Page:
IDF Spokesperson: Tunnel Origins Are in a Civilian Brick Factory

Israeli soldiers carry gear the morning after the IDF launched an operation to “expose and thwart” cross-border attack tunnels from Lebanon, in Israel’s northernmost town Metula, Wednesday. (Reuters/Ronen Zvulun)

The tunnel that the IDF uncovered from south Lebanon into Israel extended for some 200 meters, and originated in a quarry where blocks and bricks were made for construction, the army said Wednesday. Speaking to reporters, IDF Spokesperson Ronen Manelis said that “the tunnel was built beginning in a civilian installation, a factory for making bricks that was just a few meters away from the local United Nations headquarters and on the direct route of U.N. patrols, who are in south Lebanon to enforce U.N. Security Council 1701,” which among other things bars Hezbollah from acting in the region.

Manelis said that Israeli security forces had been observing the building and the activities taking place there since 2014, when “the civilian activity there decreased and the military activity increased. Under the guise of civilian work, we see an increase in the activities of the military forces there including trucks removing dirt – basically digging the tunnel under the building where bricks were supposedly being made. Hezbollah tried to hide it from us, from U.N. forces, and from Lebanese civilians.”

The IDF on Tuesday released for publication that it had begun an operation to destroy terror tunnels that were discovered – in northern Israel, built by Hezbollah to mount terror attacks inside Israel. Numerous underground tunnels were discovered, the IDF said, and an “ongoing campaign” to destroy them has begun in recent days. The existence of the tunnels has actually been known since 2014, the IDF said, and the army has been keeping a close eye on activity associated with them. A battle plan was drawn up to neutralize the tunnels and ensure that new ones are not built. The tunnels were found before they could constitute a “strategic threat” to Israel. In its statement, the IDF said that residents of the north should go about their normal routines, and that there was no immediate threat.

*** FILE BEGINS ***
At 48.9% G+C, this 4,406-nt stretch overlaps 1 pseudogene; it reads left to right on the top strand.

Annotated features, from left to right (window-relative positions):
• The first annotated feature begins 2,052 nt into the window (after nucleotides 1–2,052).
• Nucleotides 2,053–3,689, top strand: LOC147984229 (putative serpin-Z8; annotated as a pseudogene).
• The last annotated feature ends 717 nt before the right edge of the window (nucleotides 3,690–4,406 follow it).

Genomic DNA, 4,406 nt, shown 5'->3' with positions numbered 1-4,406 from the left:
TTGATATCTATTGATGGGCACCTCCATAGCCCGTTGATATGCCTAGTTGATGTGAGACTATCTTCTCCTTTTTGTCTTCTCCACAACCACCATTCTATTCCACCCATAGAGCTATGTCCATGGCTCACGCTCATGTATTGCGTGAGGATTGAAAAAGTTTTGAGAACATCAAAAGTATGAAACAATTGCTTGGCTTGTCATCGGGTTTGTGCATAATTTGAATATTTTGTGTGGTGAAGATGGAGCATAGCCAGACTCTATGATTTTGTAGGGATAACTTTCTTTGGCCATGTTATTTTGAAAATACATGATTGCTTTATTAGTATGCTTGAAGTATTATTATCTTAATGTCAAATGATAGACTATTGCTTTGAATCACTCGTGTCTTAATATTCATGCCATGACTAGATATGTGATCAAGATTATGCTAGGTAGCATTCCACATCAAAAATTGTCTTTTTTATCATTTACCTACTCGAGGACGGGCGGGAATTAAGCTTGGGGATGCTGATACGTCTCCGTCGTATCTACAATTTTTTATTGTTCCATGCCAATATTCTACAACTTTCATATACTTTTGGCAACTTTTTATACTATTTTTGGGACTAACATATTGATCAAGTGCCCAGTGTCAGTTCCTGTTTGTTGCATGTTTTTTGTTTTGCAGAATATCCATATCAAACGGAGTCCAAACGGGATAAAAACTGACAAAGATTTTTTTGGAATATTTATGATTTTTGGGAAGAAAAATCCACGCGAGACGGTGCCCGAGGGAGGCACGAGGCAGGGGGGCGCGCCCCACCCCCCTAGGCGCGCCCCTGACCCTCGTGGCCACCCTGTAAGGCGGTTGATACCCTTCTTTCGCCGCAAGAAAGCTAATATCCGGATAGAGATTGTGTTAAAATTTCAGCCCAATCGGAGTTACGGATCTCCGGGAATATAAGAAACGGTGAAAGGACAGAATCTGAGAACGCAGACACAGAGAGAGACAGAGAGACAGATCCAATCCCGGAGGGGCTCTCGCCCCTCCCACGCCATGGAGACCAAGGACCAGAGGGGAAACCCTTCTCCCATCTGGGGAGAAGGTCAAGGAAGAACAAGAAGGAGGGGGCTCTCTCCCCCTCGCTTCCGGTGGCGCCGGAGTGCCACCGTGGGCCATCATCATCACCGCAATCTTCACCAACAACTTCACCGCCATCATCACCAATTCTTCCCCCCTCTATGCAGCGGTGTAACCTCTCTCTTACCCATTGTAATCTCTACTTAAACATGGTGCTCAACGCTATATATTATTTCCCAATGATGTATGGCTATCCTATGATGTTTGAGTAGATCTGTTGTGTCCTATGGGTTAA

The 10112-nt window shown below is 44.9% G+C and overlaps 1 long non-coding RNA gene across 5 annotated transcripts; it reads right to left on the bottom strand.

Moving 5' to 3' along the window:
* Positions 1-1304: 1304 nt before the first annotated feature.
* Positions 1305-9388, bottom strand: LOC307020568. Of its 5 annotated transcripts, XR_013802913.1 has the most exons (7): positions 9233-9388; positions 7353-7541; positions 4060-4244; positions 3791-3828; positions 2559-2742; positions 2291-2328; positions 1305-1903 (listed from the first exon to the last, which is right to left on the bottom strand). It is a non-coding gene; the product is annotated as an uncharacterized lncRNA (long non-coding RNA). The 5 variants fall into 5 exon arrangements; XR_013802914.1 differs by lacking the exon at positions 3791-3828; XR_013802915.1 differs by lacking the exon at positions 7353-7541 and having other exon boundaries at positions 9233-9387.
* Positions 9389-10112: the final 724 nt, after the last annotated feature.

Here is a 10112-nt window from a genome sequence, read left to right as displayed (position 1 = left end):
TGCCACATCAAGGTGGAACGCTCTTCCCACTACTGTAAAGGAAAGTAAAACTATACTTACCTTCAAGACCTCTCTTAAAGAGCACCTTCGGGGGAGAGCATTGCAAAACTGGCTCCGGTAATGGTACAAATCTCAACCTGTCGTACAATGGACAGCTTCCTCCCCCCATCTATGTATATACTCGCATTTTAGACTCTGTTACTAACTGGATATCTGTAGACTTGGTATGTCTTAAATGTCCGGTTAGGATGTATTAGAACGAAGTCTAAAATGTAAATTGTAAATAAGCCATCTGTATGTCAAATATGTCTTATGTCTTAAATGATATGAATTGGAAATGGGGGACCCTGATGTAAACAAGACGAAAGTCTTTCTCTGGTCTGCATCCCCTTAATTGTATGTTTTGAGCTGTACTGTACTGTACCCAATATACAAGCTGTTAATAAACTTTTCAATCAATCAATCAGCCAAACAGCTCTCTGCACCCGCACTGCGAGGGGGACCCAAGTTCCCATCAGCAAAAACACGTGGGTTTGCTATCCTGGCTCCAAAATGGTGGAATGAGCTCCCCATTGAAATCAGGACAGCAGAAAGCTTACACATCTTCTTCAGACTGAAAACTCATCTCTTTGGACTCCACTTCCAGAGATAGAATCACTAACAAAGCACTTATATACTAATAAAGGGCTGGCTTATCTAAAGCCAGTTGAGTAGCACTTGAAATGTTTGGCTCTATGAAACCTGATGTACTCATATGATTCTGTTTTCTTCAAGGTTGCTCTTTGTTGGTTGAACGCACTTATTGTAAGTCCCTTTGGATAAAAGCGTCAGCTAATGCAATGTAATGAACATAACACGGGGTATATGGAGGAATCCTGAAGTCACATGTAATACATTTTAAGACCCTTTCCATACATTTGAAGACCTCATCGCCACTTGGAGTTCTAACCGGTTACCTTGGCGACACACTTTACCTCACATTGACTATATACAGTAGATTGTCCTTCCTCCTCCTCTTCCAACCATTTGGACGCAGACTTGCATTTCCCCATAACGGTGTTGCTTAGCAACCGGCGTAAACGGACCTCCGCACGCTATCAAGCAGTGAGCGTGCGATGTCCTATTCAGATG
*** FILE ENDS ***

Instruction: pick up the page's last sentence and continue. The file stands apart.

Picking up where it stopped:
In 2015, Israeli observers noted that a generator with military markings was stationed next to the building, as was a guard tower which was always manned. It was then that construction on the tunnel apparently began. The tunnel is about 200 meters long, 25 meters of it in Israel, at a depth of 25 meters and with a width of two meters, Manelis said – “comfortable enough for a man to pass through. The tunnel had electricity and ventilation,” with much better infrastructure than the Hamas tunnels found in southern Israel.

The village where the tunnel originated, Kfar Kila, has about 15,000 largely Shiite residents. In the 1980s, many of the residents belonged to the South Lebanon Army, which was fighting the PLO and other radical Islamists; with the withdrawal of Israel from south Lebanon and the expansion of the influence of Hezbollah in the area, many joined that group. Israel built a security fence across from the village in 2012, after smugglers were caught throwing bags of drugs over the border fence to Israel.

Nabil Berry, speaker of the Lebanese parliament, said he had doubts that the village had any tunnels. “The Israeli story in Kfar Kila is inaccurate. We want the coordinates of this building and tunnel, and evidence of the Israeli allegations. If the Israelis want to dig in their occupied territories they can dig all they want, but extending that digging to Lebanese territory is another story.”

The Beirut-based Al-Gumhuriyya newspaper said that many in Lebanon believed that the tunnel story was a prelude to bigger things, stressing the meeting the night before the announcement of the IDF operation between Prime Minister Binyamin Netanyahu and U.S. Secretary of State Mike Pompeo.

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